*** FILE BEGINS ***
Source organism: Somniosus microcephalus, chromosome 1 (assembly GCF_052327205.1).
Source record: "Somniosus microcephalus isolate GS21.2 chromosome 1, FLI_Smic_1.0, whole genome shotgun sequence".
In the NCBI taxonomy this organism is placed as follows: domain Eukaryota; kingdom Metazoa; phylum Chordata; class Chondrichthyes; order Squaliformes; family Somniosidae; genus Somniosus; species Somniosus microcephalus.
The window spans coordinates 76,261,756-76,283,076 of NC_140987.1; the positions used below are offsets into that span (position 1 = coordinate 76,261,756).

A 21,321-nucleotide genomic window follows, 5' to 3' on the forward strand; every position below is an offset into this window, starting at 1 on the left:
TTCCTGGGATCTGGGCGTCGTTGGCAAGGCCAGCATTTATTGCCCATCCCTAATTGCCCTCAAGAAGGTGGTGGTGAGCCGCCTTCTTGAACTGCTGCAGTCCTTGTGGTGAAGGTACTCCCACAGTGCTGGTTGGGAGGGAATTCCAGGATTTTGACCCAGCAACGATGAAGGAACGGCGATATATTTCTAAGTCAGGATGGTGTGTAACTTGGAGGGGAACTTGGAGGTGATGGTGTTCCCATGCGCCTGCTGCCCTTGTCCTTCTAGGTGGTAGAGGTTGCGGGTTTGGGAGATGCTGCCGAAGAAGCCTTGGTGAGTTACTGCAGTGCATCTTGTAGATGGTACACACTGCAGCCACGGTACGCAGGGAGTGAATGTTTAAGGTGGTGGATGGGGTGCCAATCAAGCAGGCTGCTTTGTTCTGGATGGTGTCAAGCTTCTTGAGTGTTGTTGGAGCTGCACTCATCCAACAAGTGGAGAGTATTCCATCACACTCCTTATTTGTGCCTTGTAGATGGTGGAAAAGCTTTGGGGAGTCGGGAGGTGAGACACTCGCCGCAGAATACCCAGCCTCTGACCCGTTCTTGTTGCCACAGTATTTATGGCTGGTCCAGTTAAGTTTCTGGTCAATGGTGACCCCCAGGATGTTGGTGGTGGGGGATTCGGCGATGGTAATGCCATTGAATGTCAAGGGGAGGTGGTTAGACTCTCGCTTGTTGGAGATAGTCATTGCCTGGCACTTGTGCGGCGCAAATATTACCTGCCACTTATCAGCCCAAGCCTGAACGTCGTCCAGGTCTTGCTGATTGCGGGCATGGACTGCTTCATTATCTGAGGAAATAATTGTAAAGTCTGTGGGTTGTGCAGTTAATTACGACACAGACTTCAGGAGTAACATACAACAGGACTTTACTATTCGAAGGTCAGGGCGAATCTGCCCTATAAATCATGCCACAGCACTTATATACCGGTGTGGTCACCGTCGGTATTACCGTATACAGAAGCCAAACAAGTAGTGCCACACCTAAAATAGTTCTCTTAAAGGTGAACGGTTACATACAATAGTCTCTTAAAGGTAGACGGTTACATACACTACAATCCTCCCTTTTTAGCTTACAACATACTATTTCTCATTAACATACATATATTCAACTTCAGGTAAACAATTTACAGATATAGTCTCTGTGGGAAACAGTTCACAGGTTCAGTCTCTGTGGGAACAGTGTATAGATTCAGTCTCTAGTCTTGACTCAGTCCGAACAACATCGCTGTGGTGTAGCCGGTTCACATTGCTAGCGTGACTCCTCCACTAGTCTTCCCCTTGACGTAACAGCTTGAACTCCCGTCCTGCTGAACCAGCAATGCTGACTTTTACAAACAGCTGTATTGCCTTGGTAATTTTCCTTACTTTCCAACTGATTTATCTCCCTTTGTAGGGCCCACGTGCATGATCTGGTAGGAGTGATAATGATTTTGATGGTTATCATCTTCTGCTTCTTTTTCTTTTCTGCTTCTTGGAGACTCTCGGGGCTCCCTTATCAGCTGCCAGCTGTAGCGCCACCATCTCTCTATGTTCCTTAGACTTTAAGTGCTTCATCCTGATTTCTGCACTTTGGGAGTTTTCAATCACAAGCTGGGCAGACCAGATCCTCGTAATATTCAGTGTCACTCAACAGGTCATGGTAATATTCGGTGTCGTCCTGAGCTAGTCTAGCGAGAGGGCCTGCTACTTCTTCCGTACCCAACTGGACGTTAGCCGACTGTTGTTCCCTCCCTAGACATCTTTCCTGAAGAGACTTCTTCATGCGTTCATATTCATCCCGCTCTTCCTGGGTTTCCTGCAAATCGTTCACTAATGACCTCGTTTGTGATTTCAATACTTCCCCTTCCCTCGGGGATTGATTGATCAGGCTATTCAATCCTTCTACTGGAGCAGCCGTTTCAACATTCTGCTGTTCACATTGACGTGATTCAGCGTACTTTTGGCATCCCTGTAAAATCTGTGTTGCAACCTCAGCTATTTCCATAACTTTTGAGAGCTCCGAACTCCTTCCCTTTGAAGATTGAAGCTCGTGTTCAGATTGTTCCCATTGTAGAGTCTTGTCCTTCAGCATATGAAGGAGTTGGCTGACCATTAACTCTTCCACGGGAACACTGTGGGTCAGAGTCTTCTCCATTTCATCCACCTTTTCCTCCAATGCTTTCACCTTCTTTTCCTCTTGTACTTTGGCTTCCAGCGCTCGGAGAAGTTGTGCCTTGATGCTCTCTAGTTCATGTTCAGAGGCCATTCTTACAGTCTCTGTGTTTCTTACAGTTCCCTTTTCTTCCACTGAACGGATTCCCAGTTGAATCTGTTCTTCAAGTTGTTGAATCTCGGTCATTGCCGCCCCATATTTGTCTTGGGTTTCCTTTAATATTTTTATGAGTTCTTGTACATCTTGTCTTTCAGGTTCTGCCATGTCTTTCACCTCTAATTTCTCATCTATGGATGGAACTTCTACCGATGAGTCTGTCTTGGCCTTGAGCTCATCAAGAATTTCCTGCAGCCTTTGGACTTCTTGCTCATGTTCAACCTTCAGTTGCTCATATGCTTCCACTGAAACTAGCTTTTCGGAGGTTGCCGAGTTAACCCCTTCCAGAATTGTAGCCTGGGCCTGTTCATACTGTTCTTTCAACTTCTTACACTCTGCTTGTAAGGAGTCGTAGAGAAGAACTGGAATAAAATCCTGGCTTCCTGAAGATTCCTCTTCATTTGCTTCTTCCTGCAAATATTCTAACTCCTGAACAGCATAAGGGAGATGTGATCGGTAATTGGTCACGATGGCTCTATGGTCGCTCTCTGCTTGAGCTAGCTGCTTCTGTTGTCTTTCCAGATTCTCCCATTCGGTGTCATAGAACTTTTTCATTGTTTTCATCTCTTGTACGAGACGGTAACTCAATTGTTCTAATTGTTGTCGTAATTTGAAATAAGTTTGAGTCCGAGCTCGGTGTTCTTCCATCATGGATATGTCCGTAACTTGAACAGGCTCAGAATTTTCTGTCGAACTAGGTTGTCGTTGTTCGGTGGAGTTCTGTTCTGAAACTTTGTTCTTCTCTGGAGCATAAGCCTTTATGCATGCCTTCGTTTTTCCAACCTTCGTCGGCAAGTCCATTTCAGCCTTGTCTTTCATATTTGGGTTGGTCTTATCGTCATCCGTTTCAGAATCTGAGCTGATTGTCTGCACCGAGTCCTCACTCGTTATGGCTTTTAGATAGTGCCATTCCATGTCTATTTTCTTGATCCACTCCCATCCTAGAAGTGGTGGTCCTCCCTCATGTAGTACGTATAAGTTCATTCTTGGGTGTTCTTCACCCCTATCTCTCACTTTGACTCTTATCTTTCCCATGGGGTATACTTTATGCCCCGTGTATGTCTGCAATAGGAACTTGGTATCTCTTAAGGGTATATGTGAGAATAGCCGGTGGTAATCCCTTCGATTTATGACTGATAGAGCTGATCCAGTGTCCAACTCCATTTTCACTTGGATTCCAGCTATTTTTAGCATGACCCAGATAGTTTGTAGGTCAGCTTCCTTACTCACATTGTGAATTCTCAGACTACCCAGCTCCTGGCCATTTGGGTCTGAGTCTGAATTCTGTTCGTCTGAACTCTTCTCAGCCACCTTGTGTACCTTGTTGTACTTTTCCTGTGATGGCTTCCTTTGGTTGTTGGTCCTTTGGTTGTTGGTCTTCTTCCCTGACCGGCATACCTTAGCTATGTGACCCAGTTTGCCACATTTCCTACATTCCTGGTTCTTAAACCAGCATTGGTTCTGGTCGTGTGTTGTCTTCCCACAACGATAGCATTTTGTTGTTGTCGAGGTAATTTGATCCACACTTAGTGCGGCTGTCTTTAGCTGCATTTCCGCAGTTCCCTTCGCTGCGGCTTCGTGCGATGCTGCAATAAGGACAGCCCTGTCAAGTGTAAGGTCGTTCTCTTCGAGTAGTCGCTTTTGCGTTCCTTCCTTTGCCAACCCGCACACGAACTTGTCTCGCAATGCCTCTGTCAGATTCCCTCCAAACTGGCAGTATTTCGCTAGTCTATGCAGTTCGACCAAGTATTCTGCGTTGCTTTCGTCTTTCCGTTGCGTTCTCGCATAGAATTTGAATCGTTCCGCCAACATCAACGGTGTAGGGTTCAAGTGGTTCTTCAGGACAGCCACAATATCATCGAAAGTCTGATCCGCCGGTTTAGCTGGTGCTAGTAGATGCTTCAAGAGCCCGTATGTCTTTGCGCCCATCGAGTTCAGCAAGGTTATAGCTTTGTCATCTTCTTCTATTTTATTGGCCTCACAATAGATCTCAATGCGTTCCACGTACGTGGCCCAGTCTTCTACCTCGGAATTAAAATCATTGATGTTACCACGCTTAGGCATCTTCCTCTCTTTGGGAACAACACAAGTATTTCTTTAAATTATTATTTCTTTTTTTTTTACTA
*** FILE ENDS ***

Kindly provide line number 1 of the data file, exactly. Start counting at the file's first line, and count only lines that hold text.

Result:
Source organism: Somniosus microcephalus, chromosome 1 (assembly GCF_052327205.1).